How Do You Pick Your New Financial Advisor

If you’re like 80% of the people in the world you don’t have as much in your investment accounts as you did one year ago. Whether you should change Financial Advisors or not, now is a good time to asses the performance of your current advisor and decide if it is time to make a change. I want to make it clear that I am speaking of a Financial Advisor not an Investment Advisor, there are less then 5% of the world’s population that should be seeking the services of an Investment Advisor. The investment markets are not a place for most of us to turn to make money; they are a place for us to preserve the capital that we’ve accumulated and grow that capital at reasonable rates of return. Too many of us lost a sizable amount of our capital in the 2001 Tech Bubble only to loose more in the Sub Prime Bubble because we were working with an Investment Advisor not a Financial Advisor.

The first step in choosing your new Financial Advisor is for you to decide what you want from your advisor. Here are some suggestions:
Help me preserve the capital I have been able to accumulate and grow it at a conservative rate of return.
Help me to live within my means and set an investment strategy based on my needs and goals.
Help me protect my family form the loss of my earning ability or my death.
Help me and my family achieve our financial goals prior to retirement.
Help me accumulate enough to enjoy a comfortable retirement.
Help me assess my need for long term care insurance.
Help me establish and estate plan.

Once you know what you want from your advisor you’ll need to find a qualified provider. As in all professions the first qualification you need to look for is education. Your potential advisors will have a Series 6 or a Series 7 securities license as well as an insurance license and a variable products license. A Series 6 allows them to sell mutual funds and a Series 7 allows then to sell stocks, bonds, options as well as mutual funds. A Series 7 is a more in-depth course of study then the Series 6, so I’d eliminate anyone who doesn’t have a Series 7 securities license.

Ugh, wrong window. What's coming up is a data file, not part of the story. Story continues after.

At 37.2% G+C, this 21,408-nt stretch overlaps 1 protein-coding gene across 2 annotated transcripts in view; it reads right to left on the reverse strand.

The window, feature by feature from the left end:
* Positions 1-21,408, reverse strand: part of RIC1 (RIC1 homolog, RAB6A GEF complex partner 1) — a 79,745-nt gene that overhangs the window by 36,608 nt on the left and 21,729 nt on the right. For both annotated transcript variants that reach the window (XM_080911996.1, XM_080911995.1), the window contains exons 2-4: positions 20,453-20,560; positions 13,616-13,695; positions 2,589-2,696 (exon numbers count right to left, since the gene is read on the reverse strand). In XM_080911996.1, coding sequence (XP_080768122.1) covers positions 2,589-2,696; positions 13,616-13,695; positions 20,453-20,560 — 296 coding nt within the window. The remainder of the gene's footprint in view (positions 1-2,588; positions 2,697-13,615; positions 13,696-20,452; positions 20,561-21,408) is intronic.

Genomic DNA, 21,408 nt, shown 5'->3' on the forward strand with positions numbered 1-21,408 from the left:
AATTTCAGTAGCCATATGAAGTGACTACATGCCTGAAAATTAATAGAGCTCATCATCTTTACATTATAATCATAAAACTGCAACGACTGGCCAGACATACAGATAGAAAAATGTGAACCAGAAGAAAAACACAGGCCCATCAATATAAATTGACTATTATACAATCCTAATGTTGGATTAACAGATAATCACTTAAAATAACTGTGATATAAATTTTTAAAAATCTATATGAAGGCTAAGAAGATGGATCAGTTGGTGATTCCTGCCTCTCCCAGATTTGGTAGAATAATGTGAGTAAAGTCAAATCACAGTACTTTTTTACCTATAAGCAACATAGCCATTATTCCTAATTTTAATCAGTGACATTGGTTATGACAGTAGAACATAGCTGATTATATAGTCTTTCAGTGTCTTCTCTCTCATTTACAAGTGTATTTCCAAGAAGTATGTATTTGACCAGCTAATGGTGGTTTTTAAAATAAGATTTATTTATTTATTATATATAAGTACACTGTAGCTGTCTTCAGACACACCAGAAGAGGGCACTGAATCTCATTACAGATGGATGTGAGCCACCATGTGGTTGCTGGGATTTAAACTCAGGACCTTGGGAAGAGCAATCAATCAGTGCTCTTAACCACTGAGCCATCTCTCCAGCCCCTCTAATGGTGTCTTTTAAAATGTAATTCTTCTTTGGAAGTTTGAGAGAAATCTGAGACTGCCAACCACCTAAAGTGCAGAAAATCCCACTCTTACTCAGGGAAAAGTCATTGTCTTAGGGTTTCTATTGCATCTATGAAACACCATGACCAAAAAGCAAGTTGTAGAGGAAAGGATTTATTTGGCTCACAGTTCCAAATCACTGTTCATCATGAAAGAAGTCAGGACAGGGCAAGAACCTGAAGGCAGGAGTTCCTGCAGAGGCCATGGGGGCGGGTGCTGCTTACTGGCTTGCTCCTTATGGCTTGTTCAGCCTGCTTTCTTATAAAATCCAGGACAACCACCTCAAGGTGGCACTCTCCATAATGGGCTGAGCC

Seventy percent of the people representing themselves as Financial Advisors stop their education beyond their licenses and their required annual continuing education credits. It’s the other 30% of the advisors that you are looking for. These are the people with initials behind their names representing professional designations. At the top of this designation pecking order is the CFP (Chartered Financial Advisor) designation. A CFP is comparable to a master’s degree in financial planning; it takes three years of study and at least three years of practical experience. To find a CFP in your community go to: (cfp.net/search) Other designations like the ChFC (Chartered Financial Consultant) and CLU (Chartered Life Underwriter) are focused on specific segments of the financial advisory field. These designations are comparable to Board Certifications in the medical fields, and I personally would not put my finances in the hands of anyone who doesn’t take their profession seriously enough to seek all the education that is available. This search can leave you with a list of three to three hundred depending on the size of your community. I suggest that you check BestofUS.com, a website that lists the best of ten professions across the United States. This should help you bring your list down to a manageable number of qualified advisors.

Next go to the NASD (National Association of Securities Dealers) website and look up your short list of qualified advisors.